Here's a USA Today story that has a full list of how various representatives voted on the health care reform bill.
Also included, a handy-dandy list of the main differences between House and Senate versions, a prediction that the whole thing faces an uphill battle in the upper chamber (thank god):
COST House: $1.2 trillion over 10 years.Senate: $829 billion over 10 years.
MAJOR TAXES & FEES House: 5.4% income tax surcharge on annual incomes above $500,000 for individuals and $1 million for households. Senate: 40% tax on value of insurance premiums that exceed $8,000 for an individual and $21,000 for a family, plus billions in new annual fees on health care industries.
ABORTION House: Prohibit people who receive subsidies from getting abortions through public or private health insurance plans. Senate: Require insurers to separate federal subsidies from private funds so only private money is used for abortions.
PUBLIC OPTION House: Create a government-run insurance plan similar to Medicare that would negotiate how much it pays doctors and hospitals for services. Senate: Not included in Finance Committee bill, but Majority Leader Harry Reid said final Senate bill will include a public option that would let individual states opt out.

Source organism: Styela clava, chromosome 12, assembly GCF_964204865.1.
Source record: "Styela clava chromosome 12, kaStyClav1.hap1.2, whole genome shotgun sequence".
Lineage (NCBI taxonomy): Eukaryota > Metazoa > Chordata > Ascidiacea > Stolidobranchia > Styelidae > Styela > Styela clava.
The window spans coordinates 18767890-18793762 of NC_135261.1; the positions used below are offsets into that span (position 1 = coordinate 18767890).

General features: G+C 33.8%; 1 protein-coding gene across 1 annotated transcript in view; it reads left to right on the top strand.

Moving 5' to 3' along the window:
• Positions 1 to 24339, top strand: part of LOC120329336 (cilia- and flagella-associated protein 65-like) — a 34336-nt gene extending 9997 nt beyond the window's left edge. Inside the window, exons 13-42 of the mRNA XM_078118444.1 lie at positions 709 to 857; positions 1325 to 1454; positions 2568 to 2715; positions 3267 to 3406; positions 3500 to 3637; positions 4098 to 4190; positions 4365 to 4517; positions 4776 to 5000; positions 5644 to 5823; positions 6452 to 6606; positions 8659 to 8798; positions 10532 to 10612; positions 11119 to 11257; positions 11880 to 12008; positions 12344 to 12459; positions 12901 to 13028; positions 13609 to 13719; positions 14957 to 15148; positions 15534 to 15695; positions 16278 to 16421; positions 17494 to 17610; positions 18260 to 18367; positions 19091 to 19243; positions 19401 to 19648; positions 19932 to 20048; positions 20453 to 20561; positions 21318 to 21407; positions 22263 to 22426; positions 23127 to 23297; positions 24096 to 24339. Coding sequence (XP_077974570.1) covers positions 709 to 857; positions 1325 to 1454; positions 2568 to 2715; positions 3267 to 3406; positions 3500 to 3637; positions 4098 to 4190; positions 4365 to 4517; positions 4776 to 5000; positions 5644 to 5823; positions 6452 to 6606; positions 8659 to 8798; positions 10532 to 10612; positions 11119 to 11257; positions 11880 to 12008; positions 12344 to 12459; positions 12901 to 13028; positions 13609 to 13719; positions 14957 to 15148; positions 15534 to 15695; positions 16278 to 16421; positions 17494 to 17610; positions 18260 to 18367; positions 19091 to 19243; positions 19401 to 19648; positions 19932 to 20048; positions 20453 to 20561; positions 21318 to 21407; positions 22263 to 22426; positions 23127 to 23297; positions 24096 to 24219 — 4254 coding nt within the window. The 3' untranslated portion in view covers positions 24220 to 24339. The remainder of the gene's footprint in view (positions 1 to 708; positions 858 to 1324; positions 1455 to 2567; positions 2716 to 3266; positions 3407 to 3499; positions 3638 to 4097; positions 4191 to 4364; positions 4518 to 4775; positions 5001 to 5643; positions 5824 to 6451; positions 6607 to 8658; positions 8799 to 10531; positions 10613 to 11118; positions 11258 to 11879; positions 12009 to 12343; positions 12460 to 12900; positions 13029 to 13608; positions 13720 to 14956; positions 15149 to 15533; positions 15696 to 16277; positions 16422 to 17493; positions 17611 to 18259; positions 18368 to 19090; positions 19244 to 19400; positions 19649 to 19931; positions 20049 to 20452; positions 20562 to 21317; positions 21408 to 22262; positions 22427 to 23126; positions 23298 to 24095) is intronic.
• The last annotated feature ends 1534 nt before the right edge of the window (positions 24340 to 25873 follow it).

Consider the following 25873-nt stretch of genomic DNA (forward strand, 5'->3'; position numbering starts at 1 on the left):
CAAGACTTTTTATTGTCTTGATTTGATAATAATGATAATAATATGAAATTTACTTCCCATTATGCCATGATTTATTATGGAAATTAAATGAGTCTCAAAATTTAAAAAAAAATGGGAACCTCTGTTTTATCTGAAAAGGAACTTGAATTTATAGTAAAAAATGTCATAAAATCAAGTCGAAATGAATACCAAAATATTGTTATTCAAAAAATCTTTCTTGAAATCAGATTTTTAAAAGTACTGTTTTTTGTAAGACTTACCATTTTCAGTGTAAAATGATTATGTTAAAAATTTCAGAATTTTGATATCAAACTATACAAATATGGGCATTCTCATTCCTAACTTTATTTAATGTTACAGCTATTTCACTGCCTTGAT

The differences between the House and Senate plans are, shall we say, minimal to the maximus, especially when you figure the cost comparisons are almost certainly way low in terms of how the much either plan will cost in the real world (see decades of history with every other government-run health care system). And it really isn't clear what it will mean for a state to "opt out" of the public option but it seems unlikely that it will mean that a state will, you know, actually be able to forego the program and associated costs altogether. And the House version's mandated coverage is disturbing in its implications.
Worse still, of course, is the complete lack of workable ideas that actually combine those quaint old virtues of market competition, individual choice, and more. Time to reread Whole Foods CEO John Mackey's thoughts on the matter, and to watch this video in which he spells it out.